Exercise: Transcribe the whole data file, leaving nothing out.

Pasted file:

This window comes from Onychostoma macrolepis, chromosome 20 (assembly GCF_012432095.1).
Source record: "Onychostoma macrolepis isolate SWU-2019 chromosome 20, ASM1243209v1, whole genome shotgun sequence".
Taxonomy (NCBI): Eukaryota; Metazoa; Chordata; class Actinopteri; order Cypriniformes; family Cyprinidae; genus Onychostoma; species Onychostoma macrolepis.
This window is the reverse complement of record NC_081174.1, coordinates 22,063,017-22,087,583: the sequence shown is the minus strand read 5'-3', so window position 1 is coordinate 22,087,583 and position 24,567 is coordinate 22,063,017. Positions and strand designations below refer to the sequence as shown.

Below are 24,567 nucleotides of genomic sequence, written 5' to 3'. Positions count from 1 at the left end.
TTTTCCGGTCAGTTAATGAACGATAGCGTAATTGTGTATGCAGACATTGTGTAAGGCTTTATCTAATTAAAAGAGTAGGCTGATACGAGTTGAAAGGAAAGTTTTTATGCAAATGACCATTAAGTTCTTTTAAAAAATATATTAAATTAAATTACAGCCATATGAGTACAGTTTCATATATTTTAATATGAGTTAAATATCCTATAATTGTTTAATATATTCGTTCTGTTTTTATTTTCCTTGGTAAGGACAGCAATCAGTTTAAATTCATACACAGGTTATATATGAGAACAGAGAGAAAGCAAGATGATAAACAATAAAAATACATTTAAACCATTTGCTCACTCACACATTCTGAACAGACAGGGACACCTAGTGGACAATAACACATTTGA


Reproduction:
This window comes from Onychostoma macrolepis, chromosome 20 (assembly GCF_012432095.1).
Source record: "Onychostoma macrolepis isolate SWU-2019 chromosome 20, ASM1243209v1, whole genome shotgun sequence".
Taxonomy (NCBI): Eukaryota; Metazoa; Chordata; class Actinopteri; order Cypriniformes; family Cyprinidae; genus Onychostoma; species Onychostoma macrolepis.
This window is the reverse complement of record NC_081174.1, coordinates 22,063,017-22,087,583: the sequence shown is the minus strand read 5'-3', so window position 1 is coordinate 22,087,583 and position 24,567 is coordinate 22,063,017. Positions and strand designations below refer to the sequence as shown.

Below are 24,567 nucleotides of genomic sequence, written 5' to 3'. Positions count from 1 at the left end.
TTTTCCGGTCAGTTAATGAACGATAGCGTAATTGTGTATGCAGACATTGTGTAAGGCTTTATCTAATTAAAAGAGTAGGCTGATACGAGTTGAAAGGAAAGTTTTTATGCAAATGACCATTAAGTTCTTTTAAAAAATATATTAAATTAAATTACAGCCATATGAGTACAGTTTCATATATTTTAATATGAGTTAAATATCCTATAATTGTTTAATATATTCGTTCTGTTTTTATTTTCCTTGGTAAGGACAGCAATCAGTTTAAATTCATACACAGGTTATATATGAGAACAGAGAGAAAGCAAGATGATAAACAATAAAAATACATTTAAACCATTTGCTCACTCACACATTCTGAACAGACAGGGACACCTAGTGGACAATAACACATTTGA